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Old 6th November 2011, 06:03 PM   #1
chregu
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Default Afar knife

my current fund
Afar knife. Smells like cow! smile
Who knows more about it? grateful for any information.
greeting Chregu
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Old 7th November 2011, 05:00 AM   #2
Jim McDougall
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A classic ethnographic piece Chregu!
I'm not sure what you'd like to know about these, but as always I try to find out about the history around the weapon. Clearly it is a modern weapon, but the nomadic tribal Afar (Danakil) people who use these knives which are termed 'gile' are pastoral and herd cattle as well as goats and sheep.

They inhabit the regions in Ethiopia, Eritrea and Somalia bit most known for the Ethiopian region known as the Danakil Depression, a desert known often as the 'cruelest place on earth' for its dramatic and harsh temperatures.
From most of what little is written on these, the blades are typically from car or truck springs and metal files. The men of the tribes of these people are well known for martial prowess, however these knives are utilitarian as well and this weapon seems used so unlikely a 'tourist' item, which is I think too often assigned to modern items still used or worn by many ethnic groups in present times.

"African Arms & Armour" C.Spring, British Museum, 1993, pp.103-105

attached: Afar nomad and in pink, the Afar regions of Ethiopia

Hope this will be of some help

All the best,
Jim
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Old 8th November 2011, 05:27 PM   #3
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hi Jim
Thanks for your help. what do you think about the 50s would have to agree?
many greetings Chregu
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Old 8th November 2011, 06:25 PM   #4
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Hello Chregu,

let me also enter: I think it is hard to say if fifties, sixties or seventies - the pommel and the blade are nicely worn, on the other side the sheath is very well preserved. The most important is it is nice knife made for use by the local people, and definitely not now. And it was worn and used - constantly for years, as you can even smell...
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Old 8th November 2011, 07:01 PM   #5
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Quote:
Originally Posted by chregu
hi Jim
Thanks for your help. what do you think about the 50s would have to agree?
many greetings Chregu



Thank you Chregu for the response, and absolutely my pleasure. I am grateful for your posting this, there really is not a great deal on them in most literature but they are certainly of use into modern times. I agree with Martin's time assessment, probably in the 60s but a genuinely used piece.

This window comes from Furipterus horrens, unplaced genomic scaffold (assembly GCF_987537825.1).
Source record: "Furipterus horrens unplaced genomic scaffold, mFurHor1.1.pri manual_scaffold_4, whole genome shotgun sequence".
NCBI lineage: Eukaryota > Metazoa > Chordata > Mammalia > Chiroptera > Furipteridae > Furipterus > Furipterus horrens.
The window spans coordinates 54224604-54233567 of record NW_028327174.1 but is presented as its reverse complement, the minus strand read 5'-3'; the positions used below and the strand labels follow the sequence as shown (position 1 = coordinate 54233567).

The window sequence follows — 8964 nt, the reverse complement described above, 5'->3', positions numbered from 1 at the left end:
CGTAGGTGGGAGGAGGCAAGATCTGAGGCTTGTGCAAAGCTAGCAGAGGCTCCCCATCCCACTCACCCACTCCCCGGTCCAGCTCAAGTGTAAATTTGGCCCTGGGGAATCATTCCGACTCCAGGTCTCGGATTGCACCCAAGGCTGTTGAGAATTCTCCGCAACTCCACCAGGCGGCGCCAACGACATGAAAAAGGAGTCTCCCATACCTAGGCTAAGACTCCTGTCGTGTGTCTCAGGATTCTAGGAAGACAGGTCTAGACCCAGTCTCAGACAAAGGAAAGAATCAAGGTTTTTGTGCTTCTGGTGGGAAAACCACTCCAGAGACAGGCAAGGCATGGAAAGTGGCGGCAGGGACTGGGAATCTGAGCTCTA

All the very best,
Jim
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Old 8th November 2011, 08:42 PM   #6
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Hi people, I visited AFAR in february and many people were dressing knives like this and I was looking to find a better and older one but without success in the field. You get better examples in the shops in Addis Ababa but in any case it is quite difficult to export because at the airport they can stop you and prevent to carry with you. At least an old knife. May be a new one is not a problem. For the older one they said is a national heritage !! In any case you can also find many of them in the net. In my opinion the scabbard of this knife is quite well made and look much older than most of the knives I have seen. Apparently the tip of the scabbard is missing. It is usually made of brass. The handle also is quite well worn and the blade looks fresher because it has been deeply cleaned, may be to sell it. I suppose it is older than the '50thies but I do not know much more.
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Old 8th November 2011, 09:44 PM   #7
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Hi Mauro, used Afar type knife or dagger used to be favourite souvenier in Ethiopia in mid 90s. Afars and others used to sell their old knives to Addis´ vendors and they immediately employed new knives. Sheaths did not have always metal tips and I think it also depends on the region, and if Afar, afarised Oromo etc. Even "old" Afar knives, when constantly used, had clean and nearly shiny blades - this is what I saw among Kereyu.